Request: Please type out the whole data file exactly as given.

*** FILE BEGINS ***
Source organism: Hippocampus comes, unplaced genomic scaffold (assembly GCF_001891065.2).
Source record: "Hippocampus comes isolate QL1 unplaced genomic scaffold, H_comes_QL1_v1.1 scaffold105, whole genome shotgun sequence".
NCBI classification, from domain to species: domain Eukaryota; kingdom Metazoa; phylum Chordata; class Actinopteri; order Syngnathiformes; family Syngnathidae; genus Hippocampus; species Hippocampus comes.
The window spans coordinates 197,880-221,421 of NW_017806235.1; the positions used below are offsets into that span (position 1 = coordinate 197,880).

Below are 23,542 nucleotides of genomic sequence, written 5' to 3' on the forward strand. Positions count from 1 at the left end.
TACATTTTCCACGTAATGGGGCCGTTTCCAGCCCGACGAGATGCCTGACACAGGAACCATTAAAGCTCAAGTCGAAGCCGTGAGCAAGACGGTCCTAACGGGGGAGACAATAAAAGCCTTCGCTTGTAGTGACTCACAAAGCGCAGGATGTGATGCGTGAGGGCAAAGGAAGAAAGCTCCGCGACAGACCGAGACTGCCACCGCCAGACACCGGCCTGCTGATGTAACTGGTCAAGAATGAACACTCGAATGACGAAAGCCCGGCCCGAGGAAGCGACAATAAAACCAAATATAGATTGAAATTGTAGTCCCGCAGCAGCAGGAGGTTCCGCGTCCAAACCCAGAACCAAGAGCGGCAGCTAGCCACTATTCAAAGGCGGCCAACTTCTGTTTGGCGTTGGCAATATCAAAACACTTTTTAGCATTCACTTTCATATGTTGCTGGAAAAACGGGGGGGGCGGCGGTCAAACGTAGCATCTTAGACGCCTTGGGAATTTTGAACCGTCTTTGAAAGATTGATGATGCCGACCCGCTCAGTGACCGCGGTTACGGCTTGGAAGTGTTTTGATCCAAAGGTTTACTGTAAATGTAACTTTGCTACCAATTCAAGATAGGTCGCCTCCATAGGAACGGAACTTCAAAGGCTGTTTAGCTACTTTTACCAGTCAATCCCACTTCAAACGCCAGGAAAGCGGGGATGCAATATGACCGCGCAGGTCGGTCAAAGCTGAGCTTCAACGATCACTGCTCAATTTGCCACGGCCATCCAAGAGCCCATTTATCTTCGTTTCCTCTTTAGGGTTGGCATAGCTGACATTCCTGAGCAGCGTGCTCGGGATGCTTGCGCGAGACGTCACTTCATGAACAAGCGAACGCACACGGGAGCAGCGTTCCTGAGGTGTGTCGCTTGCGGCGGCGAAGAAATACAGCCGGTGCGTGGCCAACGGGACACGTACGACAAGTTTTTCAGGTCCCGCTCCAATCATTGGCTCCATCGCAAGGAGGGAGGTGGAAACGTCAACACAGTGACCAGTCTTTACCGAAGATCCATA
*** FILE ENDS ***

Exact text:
Source organism: Hippocampus comes, unplaced genomic scaffold (assembly GCF_001891065.2).
Source record: "Hippocampus comes isolate QL1 unplaced genomic scaffold, H_comes_QL1_v1.1 scaffold105, whole genome shotgun sequence".
NCBI classification, from domain to species: domain Eukaryota; kingdom Metazoa; phylum Chordata; class Actinopteri; order Syngnathiformes; family Syngnathidae; genus Hippocampus; species Hippocampus comes.
The window spans coordinates 197,880-221,421 of NW_017806235.1; the positions used below are offsets into that span (position 1 = coordinate 197,880).

Below are 23,542 nucleotides of genomic sequence, written 5' to 3' on the forward strand. Positions count from 1 at the left end.
TACATTTTCCACGTAATGGGGCCGTTTCCAGCCCGACGAGATGCCTGACACAGGAACCATTAAAGCTCAAGTCGAAGCCGTGAGCAAGACGGTCCTAACGGGGGAGACAATAAAAGCCTTCGCTTGTAGTGACTCACAAAGCGCAGGATGTGATGCGTGAGGGCAAAGGAAGAAAGCTCCGCGACAGACCGAGACTGCCACCGCCAGACACCGGCCTGCTGATGTAACTGGTCAAGAATGAACACTCGAATGACGAAAGCCCGGCCCGAGGAAGCGACAATAAAACCAAATATAGATTGAAATTGTAGTCCCGCAGCAGCAGGAGGTTCCGCGTCCAAACCCAGAACCAAGAGCGGCAGCTAGCCACTATTCAAAGGCGGCCAACTTCTGTTTGGCGTTGGCAATATCAAAACACTTTTTAGCATTCACTTTCATATGTTGCTGGAAAAACGGGGGGGGCGGCGGTCAAACGTAGCATCTTAGACGCCTTGGGAATTTTGAACCGTCTTTGAAAGATTGATGATGCCGACCCGCTCAGTGACCGCGGTTACGGCTTGGAAGTGTTTTGATCCAAAGGTTTACTGTAAATGTAACTTTGCTACCAATTCAAGATAGGTCGCCTCCATAGGAACGGAACTTCAAAGGCTGTTTAGCTACTTTTACCAGTCAATCCCACTTCAAACGCCAGGAAAGCGGGGATGCAATATGACCGCGCAGGTCGGTCAAAGCTGAGCTTCAACGATCACTGCTCAATTTGCCACGGCCATCCAAGAGCCCATTTATCTTCGTTTCCTCTTTAGGGTTGGCATAGCTGACATTCCTGAGCAGCGTGCTCGGGATGCTTGCGCGAGACGTCACTTCATGAACAAGCGAACGCACACGGGAGCAGCGTTCCTGAGGTGTGTCGCTTGCGGCGGCGAAGAAATACAGCCGGTGCGTGGCCAACGGGACACGTACGACAAGTTTTTCAGGTCCCGCTCCAATCATTGGCTCCATCGCAAGGAGGGAGGTGGAAACGTCAACACAGTGACCAGTCTTTACCGAAGATCCATA